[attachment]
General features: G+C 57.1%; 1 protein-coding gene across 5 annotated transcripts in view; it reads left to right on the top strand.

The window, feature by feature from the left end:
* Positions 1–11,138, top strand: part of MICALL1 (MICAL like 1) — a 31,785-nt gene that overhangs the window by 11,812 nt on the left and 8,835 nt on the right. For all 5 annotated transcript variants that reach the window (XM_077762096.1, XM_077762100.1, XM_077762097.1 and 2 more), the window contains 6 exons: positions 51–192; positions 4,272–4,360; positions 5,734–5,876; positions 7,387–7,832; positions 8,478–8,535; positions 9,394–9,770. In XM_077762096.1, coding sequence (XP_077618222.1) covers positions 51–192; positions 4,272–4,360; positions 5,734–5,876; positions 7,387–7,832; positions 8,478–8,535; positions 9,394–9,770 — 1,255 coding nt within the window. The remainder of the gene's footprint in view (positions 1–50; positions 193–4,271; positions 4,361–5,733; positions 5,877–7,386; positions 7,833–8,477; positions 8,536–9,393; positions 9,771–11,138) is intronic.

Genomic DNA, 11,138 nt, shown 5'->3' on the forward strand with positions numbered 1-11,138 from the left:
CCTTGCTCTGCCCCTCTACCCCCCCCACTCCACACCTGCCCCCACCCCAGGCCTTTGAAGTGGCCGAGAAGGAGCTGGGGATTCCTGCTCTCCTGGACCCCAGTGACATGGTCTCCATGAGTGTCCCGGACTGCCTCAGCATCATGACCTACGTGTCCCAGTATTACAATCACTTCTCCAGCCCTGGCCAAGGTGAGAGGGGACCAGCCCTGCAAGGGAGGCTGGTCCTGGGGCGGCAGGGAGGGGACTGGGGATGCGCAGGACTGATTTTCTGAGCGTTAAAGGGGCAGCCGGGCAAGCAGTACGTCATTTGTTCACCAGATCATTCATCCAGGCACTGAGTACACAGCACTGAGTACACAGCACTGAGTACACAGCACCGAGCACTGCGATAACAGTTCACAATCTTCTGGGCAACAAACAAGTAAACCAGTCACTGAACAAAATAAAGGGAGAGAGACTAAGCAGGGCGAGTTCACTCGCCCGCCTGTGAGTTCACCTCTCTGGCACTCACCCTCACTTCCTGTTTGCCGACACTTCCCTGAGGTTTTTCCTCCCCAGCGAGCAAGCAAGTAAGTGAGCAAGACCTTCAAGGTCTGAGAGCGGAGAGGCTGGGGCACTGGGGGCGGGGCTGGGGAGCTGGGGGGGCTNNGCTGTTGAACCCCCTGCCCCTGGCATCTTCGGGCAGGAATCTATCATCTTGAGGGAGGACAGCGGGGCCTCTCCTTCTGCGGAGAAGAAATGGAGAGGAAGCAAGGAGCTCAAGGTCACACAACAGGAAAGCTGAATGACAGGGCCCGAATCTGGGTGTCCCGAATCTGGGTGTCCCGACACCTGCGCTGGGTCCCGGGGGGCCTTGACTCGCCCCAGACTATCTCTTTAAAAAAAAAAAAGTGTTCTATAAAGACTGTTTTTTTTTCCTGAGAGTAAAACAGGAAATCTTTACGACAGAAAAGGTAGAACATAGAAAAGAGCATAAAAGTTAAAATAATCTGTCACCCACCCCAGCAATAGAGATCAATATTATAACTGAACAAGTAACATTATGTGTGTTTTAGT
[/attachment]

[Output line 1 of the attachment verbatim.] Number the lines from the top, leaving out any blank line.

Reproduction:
General features: G+C 57.1%; 1 protein-coding gene across 5 annotated transcripts in view; it reads left to right on the top strand.